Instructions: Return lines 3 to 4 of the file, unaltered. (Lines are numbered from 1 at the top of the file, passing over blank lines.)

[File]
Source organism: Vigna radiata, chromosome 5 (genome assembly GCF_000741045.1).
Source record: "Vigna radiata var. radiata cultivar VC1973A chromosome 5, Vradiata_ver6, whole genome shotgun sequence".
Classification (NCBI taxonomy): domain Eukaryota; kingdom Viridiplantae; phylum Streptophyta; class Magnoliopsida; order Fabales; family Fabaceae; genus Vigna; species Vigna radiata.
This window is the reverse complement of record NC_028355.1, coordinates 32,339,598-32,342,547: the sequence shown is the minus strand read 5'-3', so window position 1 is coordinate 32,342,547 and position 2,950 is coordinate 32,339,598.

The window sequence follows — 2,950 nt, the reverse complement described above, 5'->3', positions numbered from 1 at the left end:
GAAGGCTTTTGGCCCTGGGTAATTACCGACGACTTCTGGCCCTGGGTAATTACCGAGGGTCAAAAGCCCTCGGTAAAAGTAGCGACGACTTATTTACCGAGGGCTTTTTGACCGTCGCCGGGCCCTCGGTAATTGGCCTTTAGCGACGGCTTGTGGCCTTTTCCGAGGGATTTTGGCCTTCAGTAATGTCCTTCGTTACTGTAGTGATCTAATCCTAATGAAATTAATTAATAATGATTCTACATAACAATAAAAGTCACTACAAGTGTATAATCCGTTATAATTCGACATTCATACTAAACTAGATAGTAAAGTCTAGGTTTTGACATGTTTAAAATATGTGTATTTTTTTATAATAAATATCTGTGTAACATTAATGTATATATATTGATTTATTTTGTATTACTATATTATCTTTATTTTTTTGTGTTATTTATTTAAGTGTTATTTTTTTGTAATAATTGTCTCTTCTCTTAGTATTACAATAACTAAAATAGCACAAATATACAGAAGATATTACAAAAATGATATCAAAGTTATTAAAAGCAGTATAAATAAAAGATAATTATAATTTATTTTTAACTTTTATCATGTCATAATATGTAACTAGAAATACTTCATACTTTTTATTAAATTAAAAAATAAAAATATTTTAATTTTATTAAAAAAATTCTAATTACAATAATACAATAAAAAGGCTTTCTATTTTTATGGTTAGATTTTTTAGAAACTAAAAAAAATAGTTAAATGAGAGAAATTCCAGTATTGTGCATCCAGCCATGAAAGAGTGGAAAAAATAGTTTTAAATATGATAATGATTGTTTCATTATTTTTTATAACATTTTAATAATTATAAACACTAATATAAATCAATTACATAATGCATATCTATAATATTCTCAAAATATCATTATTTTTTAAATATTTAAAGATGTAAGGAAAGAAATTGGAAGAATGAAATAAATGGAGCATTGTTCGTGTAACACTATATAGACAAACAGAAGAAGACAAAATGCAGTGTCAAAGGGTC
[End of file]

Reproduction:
Classification (NCBI taxonomy): domain Eukaryota; kingdom Viridiplantae; phylum Streptophyta; class Magnoliopsida; order Fabales; family Fabaceae; genus Vigna; species Vigna radiata.
This window is the reverse complement of record NC_028355.1, coordinates 32,339,598-32,342,547: the sequence shown is the minus strand read 5'-3', so window position 1 is coordinate 32,342,547 and position 2,950 is coordinate 32,339,598.